40% of homebuyers rated EPC rating a ‘very important’ factor driven by cost of living concerns – up from 30% this time last year
Around half of homeowners stated that the rise in the cost of living has made them more likely to speed up their plans to implement energy saving measures over the next 12 months.
The latest research from NatWest and S&P Global has revealed that almost half (40%) of consumers looking to buy a property in the next decade considered a property's EPC rating a very important factor – a 10 percentage point increase year on year.
The Greener Homes Attitudes Tracker is conducted on a quarterly basis. The tracker, based on responses from 4,500 people across the UK in Q3, gives a deeper understanding of homeowners and homebuyers’ attitudes towards certain environmental features and energy saving improvements of their homes.
Sustainable home changes versus cost of living – will it make the boat go faster?
Around half of homeowners stated that the rise in the cost of living due to factors such as higher energy bills, food prices, fuel prices and interest rates had made them more likely to implement energy saving measures over the next year.
Almost two thirds (68%) of UK homeowners now plan to upgrade their property over the next 10 years in a bid to reduce energy bills. This stat has grown over 10% since last summer (52%), showing Brits are now keen to implement these changes sooner to tackle soaring bills.
Prior to the Government’s recent announcement on the energy cap, our data shows that the majority of people in the UK (55%) didn’t feel the £400 discount would help in impacting mounting energy costs. Breaking the data down by income group showed that those earning between £23k to £34k per year were the hardest hit and most likely to feel that there wasn’t enough support in place.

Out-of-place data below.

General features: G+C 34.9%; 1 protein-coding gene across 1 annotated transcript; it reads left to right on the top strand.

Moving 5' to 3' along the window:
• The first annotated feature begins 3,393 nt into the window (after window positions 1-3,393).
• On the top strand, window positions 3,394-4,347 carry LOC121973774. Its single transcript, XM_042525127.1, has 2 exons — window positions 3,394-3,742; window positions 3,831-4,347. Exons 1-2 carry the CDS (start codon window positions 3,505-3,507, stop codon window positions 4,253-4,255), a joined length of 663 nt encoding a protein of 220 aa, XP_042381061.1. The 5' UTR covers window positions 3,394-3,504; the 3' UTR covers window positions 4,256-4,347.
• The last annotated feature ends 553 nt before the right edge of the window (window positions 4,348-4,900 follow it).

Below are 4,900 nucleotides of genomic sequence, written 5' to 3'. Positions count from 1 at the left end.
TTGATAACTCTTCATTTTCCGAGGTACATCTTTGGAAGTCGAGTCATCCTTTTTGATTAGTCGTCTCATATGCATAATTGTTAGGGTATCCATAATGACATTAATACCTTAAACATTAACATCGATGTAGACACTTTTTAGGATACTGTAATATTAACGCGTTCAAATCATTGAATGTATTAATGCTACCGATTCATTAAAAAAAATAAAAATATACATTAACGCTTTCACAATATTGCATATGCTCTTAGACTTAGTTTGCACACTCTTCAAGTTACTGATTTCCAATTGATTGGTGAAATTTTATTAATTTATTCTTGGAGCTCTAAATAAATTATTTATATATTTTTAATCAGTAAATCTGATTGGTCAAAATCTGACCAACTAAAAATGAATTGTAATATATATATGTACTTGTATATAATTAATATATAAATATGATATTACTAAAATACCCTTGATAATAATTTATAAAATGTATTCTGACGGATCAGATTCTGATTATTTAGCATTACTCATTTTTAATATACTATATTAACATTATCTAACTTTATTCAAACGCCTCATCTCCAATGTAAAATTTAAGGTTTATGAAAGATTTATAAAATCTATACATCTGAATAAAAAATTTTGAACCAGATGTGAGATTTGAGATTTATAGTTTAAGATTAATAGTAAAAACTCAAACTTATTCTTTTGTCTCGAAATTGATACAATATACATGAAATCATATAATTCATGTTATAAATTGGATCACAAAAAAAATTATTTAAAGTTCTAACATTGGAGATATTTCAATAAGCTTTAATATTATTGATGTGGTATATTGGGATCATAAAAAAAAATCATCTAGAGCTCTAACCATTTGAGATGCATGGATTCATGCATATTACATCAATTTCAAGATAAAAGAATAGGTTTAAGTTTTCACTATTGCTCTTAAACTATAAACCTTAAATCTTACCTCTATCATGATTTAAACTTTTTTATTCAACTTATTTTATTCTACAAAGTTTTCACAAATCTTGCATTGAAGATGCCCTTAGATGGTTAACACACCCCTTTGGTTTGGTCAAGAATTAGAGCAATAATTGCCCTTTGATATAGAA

Research from Citizens Advice has shown that annual savings would total £8.1 billion per year if all homes were upgraded to an energy performance (EPC) rating of C. For those in the least efficient homes, this would equate to nearly £1,000 per year per household. At the moment people living in Wales, the West Midlands, and Yorkshire and the Humber face the highest energy costs. Almost two thirds (63%) of homes in these areas have EPC ratings below band C. Households in London and the South East are most likely to be in a better position, but more than 50% of homes in these regions still have EPC ratings below C.
What can we do now?
When respondents were asked what measures they’re taking to reduce household bills in the short term, the data found:
Almost half (44%) of households are making a larger effort to switch off i.e lights, tv, radio – that would have been left on without much thought in the past
41% of households will avoid overfilling the kettle in a bid to reduce bills where possible – only filling enough for one cuppa
Over a third (38%) have reduced the use of water, taking shorter showers and avoiding the use of dishwashers to keep costs down – as well as air drying clothes to avoid the tumble dryer
One in five (21%) are now using their microwave as an oven
The survey meanwhile showed a continued steady increase in the use of green banking products. One in-ten reported already having green savings or investments, up from 6% a year ago, with a similar rise in the uptake of green mortgages (7% from 3%).
Greener Homes Retrofit
As part of NatWest’s aim to be the leading UK bank helping to address the climate challenge, the bank is helping to fund a series of greener home retrofit pilots for 10 customers across the UK, taking customers on the journey from consideration of these improvements to making them a reality to inform future products. Through the Sustainable Homes and Buildings Coalition, NatWest is working with industry partners Worcester Bosch and British Gas to assess the EPC rating of their properties and install appropriate solutions to improve energy efficiency and cut emissions such as insulation upgrades, heat pumps and solar panels.
Lloyd Cochrane, Head of Mortgages at NatWest said: “Our Q3 sentiment tracker shows how the sharp increases in energy bills and the cost of living more generally has made energy efficiency much more important to consumers’ everyday lives. We launched the tracker last year to provide better insight into consumer sentiment in this area, informing our products and services and how we can best support customers.
“The data has also shown a marked increase in the importance of the EPC rating of a property when prospective homeowners are looking at buying a new home. As well as informing our support for customers these insights form part of our work across industry and our engagement with Government to propose policies that can work positively to support consumers improve the energy efficiency of their homes”